~Performed by Joni Mitchell
This summer, I got the disconcerting news that I was just a scootch away from getting diabetes. “Pre-diabetic” I believe is the term but, regardless, it got my attention. Again. I’d heard this off and on over the years as my weight fluctuated. It is like a positive correlation – the higher my weight, the closer to diabetes. The lower my weight, the further from diabetes. I know, it doesn’t take a rocket scientist to figure this out, just a smart phone and a Google search. And, in my case, annual checkups with my doctor, who has weathered the vicissitudes of my commitment to healthy practices over the years with steady encouragement, professional comportment, and kind counsel. This particular health challenge is all on me. Up or down.
This time I decided that one daily discipline I could commit to would be walking 10,000 steps a day. It took me a while to get up to that amount but now if I miss a day, which is rare, I do miss it. Walking, usually in the fresh morning, has become not only a physical habit but also an emotionally-spiritually-mentally rich and integral part of my day.
Which brings me to the point, here in the third paragraph, that getting in these 10,000 steps can be a challenge. I walk slowly, and it takes me a couple of hours to complete them. Usually I’m able to get them in before work (I now go to bed early and wake up much earlier than I ever used to back in the day), but I also have started giving myself opportunities to walk more. One way I do that is to park as far away as I reasonably can. Parking a distance away is not for everyone, some folks really do need those handicap spaces for example, but it is a possibility for most of us.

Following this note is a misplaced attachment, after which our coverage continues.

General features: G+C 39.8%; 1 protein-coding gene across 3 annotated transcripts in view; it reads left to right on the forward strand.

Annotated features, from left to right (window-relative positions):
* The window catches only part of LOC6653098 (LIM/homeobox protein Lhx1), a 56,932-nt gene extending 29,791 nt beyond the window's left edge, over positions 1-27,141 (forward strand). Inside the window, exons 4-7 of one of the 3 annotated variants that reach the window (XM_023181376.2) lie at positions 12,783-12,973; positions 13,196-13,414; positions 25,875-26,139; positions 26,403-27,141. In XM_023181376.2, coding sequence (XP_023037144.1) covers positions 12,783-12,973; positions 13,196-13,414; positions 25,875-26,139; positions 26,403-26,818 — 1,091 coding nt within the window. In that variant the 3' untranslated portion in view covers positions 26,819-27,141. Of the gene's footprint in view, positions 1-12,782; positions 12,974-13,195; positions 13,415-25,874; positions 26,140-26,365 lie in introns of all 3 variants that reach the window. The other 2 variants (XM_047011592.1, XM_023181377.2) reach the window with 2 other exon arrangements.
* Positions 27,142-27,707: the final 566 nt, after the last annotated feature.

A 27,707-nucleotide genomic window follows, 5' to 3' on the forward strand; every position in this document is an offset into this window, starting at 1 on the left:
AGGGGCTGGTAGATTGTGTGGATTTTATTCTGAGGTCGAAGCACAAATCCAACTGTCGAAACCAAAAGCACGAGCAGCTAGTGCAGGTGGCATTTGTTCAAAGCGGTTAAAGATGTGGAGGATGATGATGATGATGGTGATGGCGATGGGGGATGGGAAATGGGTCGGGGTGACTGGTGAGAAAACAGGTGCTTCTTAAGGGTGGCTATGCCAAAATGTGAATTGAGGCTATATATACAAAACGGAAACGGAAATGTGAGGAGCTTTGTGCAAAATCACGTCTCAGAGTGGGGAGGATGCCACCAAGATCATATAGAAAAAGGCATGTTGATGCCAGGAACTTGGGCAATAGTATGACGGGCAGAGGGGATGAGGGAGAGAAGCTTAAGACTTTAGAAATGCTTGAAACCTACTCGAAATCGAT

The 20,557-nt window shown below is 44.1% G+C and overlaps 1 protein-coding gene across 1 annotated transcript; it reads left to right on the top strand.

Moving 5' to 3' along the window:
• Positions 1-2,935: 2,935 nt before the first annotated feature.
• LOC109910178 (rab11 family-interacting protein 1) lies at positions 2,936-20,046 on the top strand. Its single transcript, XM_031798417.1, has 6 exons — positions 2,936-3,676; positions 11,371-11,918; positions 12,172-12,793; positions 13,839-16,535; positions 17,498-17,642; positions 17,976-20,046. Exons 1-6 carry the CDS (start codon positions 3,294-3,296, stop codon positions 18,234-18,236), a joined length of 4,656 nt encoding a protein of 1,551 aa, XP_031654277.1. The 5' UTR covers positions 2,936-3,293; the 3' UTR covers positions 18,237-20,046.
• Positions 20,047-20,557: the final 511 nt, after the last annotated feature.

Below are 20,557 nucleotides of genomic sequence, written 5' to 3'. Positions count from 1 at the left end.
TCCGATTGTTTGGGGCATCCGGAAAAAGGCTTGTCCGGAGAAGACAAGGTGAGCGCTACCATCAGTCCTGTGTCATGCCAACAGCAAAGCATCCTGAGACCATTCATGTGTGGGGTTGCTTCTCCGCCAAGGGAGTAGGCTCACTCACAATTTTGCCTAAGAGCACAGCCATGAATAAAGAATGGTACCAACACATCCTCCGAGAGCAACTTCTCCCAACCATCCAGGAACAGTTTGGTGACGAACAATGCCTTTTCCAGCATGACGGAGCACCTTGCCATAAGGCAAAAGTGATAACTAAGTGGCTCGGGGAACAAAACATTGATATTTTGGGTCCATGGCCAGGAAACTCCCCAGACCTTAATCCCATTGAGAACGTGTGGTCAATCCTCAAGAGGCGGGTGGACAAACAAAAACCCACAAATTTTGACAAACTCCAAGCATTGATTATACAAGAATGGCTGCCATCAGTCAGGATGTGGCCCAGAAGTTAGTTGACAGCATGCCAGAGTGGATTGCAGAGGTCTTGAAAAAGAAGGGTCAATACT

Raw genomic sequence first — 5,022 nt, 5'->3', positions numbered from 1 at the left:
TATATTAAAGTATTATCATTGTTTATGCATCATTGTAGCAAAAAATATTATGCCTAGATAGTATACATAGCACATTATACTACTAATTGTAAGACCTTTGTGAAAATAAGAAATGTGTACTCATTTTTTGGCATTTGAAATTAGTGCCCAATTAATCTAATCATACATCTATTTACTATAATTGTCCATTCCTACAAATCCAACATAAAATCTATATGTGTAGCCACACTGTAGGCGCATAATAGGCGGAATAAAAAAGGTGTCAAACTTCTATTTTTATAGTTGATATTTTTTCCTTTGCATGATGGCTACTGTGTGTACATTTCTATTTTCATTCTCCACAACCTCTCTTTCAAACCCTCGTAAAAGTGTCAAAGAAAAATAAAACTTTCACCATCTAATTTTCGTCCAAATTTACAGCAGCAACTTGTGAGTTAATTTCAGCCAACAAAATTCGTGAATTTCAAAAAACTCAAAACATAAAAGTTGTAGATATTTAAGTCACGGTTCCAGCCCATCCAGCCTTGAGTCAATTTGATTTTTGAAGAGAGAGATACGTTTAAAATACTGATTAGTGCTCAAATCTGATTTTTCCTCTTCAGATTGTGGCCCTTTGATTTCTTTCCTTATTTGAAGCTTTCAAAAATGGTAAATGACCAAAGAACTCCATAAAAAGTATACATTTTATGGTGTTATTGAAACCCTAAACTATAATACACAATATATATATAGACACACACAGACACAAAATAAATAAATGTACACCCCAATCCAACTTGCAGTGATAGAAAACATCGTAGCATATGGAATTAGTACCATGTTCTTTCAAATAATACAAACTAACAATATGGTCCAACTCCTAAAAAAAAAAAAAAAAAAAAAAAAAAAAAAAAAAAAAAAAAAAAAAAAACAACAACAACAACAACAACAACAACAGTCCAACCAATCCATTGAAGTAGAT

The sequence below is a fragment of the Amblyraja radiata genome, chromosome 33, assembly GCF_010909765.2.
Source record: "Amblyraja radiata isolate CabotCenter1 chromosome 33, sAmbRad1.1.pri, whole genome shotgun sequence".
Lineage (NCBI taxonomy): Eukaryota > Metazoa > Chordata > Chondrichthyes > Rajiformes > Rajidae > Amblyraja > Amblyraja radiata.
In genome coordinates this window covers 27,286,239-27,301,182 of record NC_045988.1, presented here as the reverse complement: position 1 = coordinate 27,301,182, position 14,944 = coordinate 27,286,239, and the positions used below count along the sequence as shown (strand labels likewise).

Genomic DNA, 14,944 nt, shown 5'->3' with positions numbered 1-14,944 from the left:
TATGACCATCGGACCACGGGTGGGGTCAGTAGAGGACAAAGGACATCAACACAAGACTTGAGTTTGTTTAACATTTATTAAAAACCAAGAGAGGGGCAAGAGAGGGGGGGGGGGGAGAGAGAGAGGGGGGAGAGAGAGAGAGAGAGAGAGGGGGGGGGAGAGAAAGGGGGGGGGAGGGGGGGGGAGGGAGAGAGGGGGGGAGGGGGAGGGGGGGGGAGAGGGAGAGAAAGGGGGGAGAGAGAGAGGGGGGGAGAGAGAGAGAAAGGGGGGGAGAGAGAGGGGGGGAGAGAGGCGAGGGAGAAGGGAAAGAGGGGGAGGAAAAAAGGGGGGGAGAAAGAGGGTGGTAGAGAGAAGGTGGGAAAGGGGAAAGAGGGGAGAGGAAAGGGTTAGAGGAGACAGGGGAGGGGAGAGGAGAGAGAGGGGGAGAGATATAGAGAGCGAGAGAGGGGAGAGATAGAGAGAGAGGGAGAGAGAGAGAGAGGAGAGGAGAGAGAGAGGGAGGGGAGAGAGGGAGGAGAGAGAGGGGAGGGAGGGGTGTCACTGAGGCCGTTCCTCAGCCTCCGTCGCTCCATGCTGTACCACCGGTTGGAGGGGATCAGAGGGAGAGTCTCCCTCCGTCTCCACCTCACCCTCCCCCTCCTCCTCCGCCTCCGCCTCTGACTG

(See Parking On The Back Forty for my first foray into discussing the benefits of long distance parking.)
There are many benefits to parking “on the back forty” beyond adding steps to my day, though it is pretty impressive how these extra steps add up. I will mention three here:
The first is that, the further away I park the more selection I have. This summer, there were almost always spots under the cool shade of trees. I never had to drive around and around. And around.
The second is that the parking process, including the walk to the destination, was peace-ing. It made me more peaceful as I had a chance to reflect just a little, the physical walking was calming, even lenitive, and I wasn’t caught up in all the stress of waiting around for just the closest spot and fighting someone for it and then feeling guilty for being grouchy about a parking space.
The third is more philosophical. Richard Rohr, one of the authors who has influenced me most, speaks of an “alternative orthodoxy” which is “paying attention to different things” (Eager to Love, p. 81), which is not being unorthodox but emphasizing different parts of what is orthodox. He calls it “being as far out at the edge of the Church as possible” (Rohr, Simplicity, p. 30), while still being inside the circle of the Church. It spends little or no time criticizing and most or all the time practicing a different part of what is in the circle. His example is St. Francis, who didn’t criticize the wealth and power and such of the church, but instead chose to practice something different – simplicity, poverty, and humility, all of which were within the bounds of church doctrine.
I wonder if kneeling at football games is an example of being at the edge, but still inside, of the circle, practicing the spirit of freedom within an “alternative orthodoxy”. (I realize the Nike ad messes up the purity and the sacrificial aspects of this kneeling statement. Still, I don’t think anyone anticipated this ad at the start, but others may find better examples than this one.) People with good hearts and intentions could have a deep discussion about this, coming from different perspectives, couldn’t they?
Parking on the edge of the parking lot is still within the bounds of where you are supposed to park, but it changes one’s perspective and possibilities.
And it is a lot healthier for folks like me.
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